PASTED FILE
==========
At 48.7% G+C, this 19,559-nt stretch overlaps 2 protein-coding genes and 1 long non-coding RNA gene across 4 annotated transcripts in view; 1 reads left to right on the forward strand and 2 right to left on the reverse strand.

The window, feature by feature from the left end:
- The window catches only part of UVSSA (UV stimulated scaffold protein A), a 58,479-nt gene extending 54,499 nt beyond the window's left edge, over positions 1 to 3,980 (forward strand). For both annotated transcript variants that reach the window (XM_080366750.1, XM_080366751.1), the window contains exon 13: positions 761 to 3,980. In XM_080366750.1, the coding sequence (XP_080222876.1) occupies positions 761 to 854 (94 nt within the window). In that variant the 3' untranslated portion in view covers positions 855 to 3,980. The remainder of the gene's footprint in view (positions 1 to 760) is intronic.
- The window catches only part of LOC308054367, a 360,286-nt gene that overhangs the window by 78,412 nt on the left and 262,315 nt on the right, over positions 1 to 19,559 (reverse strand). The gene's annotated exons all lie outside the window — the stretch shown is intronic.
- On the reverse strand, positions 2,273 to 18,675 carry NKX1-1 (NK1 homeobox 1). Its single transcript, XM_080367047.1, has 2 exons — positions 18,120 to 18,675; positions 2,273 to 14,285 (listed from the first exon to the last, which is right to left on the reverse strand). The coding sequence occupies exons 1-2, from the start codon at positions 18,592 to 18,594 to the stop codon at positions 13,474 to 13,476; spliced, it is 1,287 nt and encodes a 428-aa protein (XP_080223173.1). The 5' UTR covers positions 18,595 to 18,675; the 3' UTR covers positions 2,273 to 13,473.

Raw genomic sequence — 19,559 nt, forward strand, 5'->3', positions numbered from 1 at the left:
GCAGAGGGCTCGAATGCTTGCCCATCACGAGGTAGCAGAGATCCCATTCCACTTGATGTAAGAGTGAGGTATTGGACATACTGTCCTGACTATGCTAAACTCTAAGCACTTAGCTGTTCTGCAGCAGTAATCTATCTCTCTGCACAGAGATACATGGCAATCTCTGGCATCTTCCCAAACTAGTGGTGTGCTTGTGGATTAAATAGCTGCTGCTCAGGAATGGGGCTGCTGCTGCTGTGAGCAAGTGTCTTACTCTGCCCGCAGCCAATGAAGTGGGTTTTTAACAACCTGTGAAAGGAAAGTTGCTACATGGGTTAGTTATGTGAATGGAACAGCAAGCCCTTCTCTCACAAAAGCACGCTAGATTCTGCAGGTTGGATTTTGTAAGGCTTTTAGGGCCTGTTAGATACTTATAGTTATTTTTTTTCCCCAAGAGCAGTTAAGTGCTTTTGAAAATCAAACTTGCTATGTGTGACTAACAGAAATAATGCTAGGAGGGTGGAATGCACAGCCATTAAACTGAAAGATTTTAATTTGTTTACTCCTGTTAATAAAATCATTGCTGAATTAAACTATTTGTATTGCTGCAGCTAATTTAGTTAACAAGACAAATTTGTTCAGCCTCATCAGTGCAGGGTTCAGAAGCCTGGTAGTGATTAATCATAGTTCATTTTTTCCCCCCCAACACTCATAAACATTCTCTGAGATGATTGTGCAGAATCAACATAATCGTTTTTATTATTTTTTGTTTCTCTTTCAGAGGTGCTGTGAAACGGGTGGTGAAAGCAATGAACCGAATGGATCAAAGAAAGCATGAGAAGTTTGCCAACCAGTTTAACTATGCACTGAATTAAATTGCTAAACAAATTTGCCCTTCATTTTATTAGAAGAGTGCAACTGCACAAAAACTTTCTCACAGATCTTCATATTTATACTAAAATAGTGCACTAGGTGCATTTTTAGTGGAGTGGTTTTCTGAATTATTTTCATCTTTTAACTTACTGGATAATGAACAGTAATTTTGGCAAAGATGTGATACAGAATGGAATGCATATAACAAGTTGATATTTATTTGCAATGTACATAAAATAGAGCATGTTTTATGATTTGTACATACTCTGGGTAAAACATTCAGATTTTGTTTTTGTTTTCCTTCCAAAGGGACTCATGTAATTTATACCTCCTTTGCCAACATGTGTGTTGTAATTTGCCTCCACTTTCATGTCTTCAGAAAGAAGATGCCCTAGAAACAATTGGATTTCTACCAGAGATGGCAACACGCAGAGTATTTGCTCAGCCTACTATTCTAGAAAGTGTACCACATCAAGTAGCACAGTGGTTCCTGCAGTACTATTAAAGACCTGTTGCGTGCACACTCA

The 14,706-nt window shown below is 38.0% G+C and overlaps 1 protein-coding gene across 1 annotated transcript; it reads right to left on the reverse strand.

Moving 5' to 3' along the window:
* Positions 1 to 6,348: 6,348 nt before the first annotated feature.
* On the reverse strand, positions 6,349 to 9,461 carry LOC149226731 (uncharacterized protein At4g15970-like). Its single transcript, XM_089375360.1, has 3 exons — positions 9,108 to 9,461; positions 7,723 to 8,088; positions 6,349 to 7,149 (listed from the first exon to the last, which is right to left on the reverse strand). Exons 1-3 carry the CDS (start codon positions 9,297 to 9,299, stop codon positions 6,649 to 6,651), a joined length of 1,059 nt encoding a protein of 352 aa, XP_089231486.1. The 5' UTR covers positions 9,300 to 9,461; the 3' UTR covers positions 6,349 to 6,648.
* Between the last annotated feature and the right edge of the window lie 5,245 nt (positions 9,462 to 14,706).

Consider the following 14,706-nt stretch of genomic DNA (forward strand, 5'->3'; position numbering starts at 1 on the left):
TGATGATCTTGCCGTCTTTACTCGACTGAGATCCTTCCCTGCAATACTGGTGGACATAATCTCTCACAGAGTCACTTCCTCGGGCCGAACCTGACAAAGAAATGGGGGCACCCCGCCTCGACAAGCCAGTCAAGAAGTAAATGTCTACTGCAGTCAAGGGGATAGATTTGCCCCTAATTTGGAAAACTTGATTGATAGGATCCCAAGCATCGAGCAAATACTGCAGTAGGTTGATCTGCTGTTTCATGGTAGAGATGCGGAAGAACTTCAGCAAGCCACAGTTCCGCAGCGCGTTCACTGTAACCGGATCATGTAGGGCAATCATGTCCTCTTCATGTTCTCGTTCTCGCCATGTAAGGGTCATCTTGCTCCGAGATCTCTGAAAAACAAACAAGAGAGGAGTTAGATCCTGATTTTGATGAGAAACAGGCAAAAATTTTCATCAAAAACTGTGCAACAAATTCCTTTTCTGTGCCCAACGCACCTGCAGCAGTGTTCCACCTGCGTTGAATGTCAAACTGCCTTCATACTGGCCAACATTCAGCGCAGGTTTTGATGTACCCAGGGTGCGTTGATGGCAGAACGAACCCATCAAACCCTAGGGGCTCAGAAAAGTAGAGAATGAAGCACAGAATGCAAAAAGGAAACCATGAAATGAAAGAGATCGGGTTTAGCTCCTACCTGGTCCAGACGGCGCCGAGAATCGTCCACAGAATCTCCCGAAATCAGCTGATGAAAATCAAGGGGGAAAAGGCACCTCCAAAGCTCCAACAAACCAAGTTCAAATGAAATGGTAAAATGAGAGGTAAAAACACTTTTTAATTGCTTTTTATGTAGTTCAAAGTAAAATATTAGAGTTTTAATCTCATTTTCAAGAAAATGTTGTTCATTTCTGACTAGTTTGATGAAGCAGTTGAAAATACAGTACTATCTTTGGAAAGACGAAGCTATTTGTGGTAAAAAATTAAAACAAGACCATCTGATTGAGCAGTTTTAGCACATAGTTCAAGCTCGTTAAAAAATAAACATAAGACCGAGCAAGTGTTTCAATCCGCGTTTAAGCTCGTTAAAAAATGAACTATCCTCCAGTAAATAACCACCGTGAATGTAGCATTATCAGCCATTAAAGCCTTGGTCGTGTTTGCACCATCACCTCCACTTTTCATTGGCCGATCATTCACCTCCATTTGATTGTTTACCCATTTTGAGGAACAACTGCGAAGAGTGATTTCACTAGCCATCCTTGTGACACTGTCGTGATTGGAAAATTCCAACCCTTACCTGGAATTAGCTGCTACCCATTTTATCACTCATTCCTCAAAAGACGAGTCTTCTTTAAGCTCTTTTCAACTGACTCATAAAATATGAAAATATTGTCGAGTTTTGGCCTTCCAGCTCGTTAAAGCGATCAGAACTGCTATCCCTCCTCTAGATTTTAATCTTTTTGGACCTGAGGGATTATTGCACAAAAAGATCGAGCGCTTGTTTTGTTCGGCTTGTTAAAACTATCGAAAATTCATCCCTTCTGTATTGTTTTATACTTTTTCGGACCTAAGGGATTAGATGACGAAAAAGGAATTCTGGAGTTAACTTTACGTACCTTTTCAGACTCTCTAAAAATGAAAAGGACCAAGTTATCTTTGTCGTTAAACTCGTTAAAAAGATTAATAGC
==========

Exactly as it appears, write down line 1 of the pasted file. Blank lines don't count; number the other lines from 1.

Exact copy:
At 48.7% G+C, this 19,559-nt stretch overlaps 2 protein-coding genes and 1 long non-coding RNA gene across 4 annotated transcripts in view; 1 reads left to right on the forward strand and 2 right to left on the reverse strand.